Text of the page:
Despite some encouraging performances, including a 2-1 win at San Siro against arch-rivals Juventus, de Boer, seemingly unaware of just how tough coaching in Italy can be, was unable to settle in to Serie A. The pressure is huge and time is thinner on the peninsula. This is especially true at Inter, who have changed coach nine times since José Mourinho left in 2010.
De Boer made a series of mistakes that shortened his tenure as Inter’s coach. Against Sampdoria, his side allowed the first goal of the game for the eighth time in 11 league games. He built a squad centered ineffectively on crossing—Inter averaged 30 crosses per game; not even David Moyes’ Manchester Utd produced as many.
The former Ajax coach also left a locker room featuring a lot of underutilized and unhappy footballers including Geoffrey Kondogbia, Felipe Melo, Stevan Jovetic and Gabriel Barbosa. And, in addition, he failed to fix a midfield starring Ever Banega and João Mário.
All that said, de Boer’s failure to revive one of Italy’s most troubled clubs means the failure of a project, the fall of an idea. In a country obsessed by defence and results, De Boer tried to install his Dutch vision based on a 4-3-3 with full-backs moving forward to join flankers out wide, one holding midfielder covering the centre-backs, and interior midfielders moving forward to support the lone forward in the box.
Why did he fail? Because the system wasn’t suited to his roster. His full-backs were average at best; his midfielders were used to playing with the ball at their feet and aren’t so able to attack the spaces; his central defenders struggled in one-on-one situations.
The idea to play Banega deep, asking him to play like a No.6 or a No.8 was ineffective and highly criticized, despite the fact the Argentine played some of his best football in that position. To improve his side’s performances De Boer alternated his system, utilizing both a 4-3-3 and 4-2-3-1 formation, but the debate over Banega’s place in the side remained.
But, above all else, de Boer paid for a lack of maturity shown by Inter’s board. When Erick Thohir suggested the Dutchman as a replacement for the departing Roberto Mancini, he knew who he was hiring. Blaming De Boer for running things his way is a sign of provincialism.
The Dutchman tried to obtain results through an attractive brand of football. This idea requires time to be absorbed, especially by a group suited to playing badly organized football as they did under the previous regime. But with qualification for the Champions League a priority, Inter didn’t leave De Boer the time to prove himself. His obstinacy to stay faithful to his principles played a role, but the club’s incompetence in hiring a manager without deeply supporting him deserves the largest share of the blame.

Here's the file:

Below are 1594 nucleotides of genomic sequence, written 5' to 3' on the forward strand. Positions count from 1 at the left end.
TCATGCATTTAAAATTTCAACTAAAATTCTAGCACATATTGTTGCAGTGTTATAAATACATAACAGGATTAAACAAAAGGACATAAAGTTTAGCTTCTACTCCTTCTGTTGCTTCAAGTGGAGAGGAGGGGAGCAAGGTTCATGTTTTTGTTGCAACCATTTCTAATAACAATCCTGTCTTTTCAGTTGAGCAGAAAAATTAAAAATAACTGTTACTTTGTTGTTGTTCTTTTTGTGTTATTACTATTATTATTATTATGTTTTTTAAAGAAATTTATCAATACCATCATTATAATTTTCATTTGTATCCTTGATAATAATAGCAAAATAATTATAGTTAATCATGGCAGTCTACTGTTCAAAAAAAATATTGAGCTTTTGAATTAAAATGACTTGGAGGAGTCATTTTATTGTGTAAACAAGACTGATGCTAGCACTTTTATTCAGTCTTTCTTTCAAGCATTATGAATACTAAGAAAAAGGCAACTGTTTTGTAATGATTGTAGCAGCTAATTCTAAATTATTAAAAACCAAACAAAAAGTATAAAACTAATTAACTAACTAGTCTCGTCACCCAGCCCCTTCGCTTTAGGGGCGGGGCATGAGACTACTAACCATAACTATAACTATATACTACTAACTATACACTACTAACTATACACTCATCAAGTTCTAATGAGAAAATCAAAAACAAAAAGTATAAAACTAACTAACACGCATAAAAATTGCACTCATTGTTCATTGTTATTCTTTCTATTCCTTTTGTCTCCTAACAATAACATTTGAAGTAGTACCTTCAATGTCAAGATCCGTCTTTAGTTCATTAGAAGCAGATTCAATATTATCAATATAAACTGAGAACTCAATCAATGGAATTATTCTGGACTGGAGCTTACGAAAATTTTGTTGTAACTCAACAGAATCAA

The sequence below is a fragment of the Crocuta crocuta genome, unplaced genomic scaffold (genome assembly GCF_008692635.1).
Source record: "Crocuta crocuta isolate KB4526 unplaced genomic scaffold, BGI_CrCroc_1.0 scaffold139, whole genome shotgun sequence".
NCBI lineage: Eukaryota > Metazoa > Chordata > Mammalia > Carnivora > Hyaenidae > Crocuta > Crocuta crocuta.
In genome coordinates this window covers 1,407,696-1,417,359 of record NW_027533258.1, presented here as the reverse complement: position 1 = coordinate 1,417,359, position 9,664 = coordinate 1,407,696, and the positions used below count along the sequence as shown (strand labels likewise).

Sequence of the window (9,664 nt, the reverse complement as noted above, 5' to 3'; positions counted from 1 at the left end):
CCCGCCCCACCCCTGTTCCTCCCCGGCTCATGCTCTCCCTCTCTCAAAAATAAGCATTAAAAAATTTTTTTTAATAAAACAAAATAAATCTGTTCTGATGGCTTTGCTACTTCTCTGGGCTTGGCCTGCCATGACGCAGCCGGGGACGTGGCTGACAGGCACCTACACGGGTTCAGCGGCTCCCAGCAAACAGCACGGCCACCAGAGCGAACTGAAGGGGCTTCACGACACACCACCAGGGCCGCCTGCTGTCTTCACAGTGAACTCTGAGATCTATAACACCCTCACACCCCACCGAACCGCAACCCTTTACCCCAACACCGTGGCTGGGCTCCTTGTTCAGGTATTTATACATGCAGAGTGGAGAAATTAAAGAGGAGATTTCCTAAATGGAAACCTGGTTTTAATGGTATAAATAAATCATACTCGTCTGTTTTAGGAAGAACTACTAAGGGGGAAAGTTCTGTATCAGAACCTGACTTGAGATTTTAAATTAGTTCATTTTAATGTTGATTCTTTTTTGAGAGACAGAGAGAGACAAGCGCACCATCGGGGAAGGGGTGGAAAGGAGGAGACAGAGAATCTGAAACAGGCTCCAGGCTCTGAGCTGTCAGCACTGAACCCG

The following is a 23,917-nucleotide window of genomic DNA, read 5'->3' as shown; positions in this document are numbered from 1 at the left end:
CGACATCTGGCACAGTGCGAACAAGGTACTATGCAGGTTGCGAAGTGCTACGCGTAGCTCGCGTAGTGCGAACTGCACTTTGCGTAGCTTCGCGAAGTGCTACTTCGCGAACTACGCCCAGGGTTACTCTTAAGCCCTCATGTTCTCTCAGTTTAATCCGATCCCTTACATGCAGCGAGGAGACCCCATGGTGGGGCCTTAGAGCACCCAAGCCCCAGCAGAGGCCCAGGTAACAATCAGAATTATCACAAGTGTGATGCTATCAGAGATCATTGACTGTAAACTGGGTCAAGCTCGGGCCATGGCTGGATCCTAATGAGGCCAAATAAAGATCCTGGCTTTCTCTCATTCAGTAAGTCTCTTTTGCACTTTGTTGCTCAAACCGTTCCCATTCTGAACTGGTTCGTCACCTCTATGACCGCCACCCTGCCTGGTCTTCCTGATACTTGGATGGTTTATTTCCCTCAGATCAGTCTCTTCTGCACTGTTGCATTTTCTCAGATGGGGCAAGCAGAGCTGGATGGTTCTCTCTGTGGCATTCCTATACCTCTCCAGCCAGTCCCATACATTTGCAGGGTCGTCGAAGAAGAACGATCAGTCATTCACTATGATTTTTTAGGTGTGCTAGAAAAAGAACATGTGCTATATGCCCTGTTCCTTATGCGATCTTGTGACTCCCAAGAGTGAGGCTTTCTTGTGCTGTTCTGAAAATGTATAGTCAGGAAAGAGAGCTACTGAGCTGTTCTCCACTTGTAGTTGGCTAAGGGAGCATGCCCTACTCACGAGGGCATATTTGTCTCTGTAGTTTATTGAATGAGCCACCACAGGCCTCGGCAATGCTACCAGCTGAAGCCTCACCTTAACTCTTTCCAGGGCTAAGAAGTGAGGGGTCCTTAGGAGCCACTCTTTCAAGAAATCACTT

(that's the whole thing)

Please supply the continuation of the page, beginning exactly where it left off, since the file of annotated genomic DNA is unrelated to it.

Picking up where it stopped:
To replace de Boer, Inter appointed Stefano Pioli.
A 51-year-old ex-central defender who played for Juventus and Fiorentina during his playing days, Pioli started his coaching career with the Serie B side Salernitana in 2003. He then moved to Modena, before getting his first chance in Serie A with Parma in 2006. However, Pioli’s first gig in the top flight came to an abrupt end as he was sacked after six months in charge.
After other stints in Serie B with Grosseto, Piacenza and Sassuolo, Pioli returned to Serie A in 2010, coaching Chievo, Palermo and Bologna. His most recent stop was with Lazio, who Pioli led to third place in 2014-15.
Pioli is a more pragmatic coach than de Boer, favouring a reacting style of play. He likes a defensively solid squad and does not stress ball possession as the way to attack. Without the ball, his Inter will be more consistent and quick-thinking.
Also, Pioli is not a dogmatic manager. Even if he has often deployed a 4-3-3 system throughout his career, he lined up a 4-2-3-1 system during his first game in charge as new Inter’s boss, a friendly game against Swiss side Chiasso. He also utilized a three-man defence during his time at Lazio.
Pioli loves to build his attacking actions on the flanks, so the game should still go through Ivan Perisic and Antonio Candreva. But the most important question the coach will have to face is how to build the central midfield. With Joao Mario suited to become a key member of Pioli’s midfield, the uncertainty surrounds who will line up alongside the Portuguese. Should Pioli stay faithful to his classic 4-3-3, Banega and Marcelo Brozovic could be other starters, although Kondogbia cannot be excluded from the discussion.
Banega’s disappointing form meant de Boer left the 4-3-3 he had thus far fielded for a 4-2-3-1 that had the Argentinian as No.10. That didn’t work, so the obvious solution could be a switch back to a 4-3-3 with Banega fielded as an interior midfielder. Should Banega be ineffective again, Pioli could bench him and relaunch Kondogbia.
The French ball-winner’s underwhelming performances with Inter raised questions about his tactical flexibility and true talent level. His best performances with Monaco came in a 4-2-3-1 system playing alongside another central midfielder. This suited Kondogbia perfectly but, when Mancini tried to duplicate it at Inter, he struggled, holding the ball too long and showing little energy both in and out of possession. He is a box-to-box midfielder who is good technically and physically, but has failed to show his skills in Italy.
A 4-3-3 could help both Banega and Kondogbia to flourish with Brozovic another midfielder suited to the shuttling role in this formation. Pioli’s Plan B, a 4-2-3-1, could mean the dropping of Kondogbia with Banega moving up front in an attacking midfield role just behind Mauro Icardi.
Words by Michele Tossani @MicheleTossani
Michele is a tactical analyst. His work can also be seen on Spielverlagerung, Rivista Undici, Futbol Tactico and many others.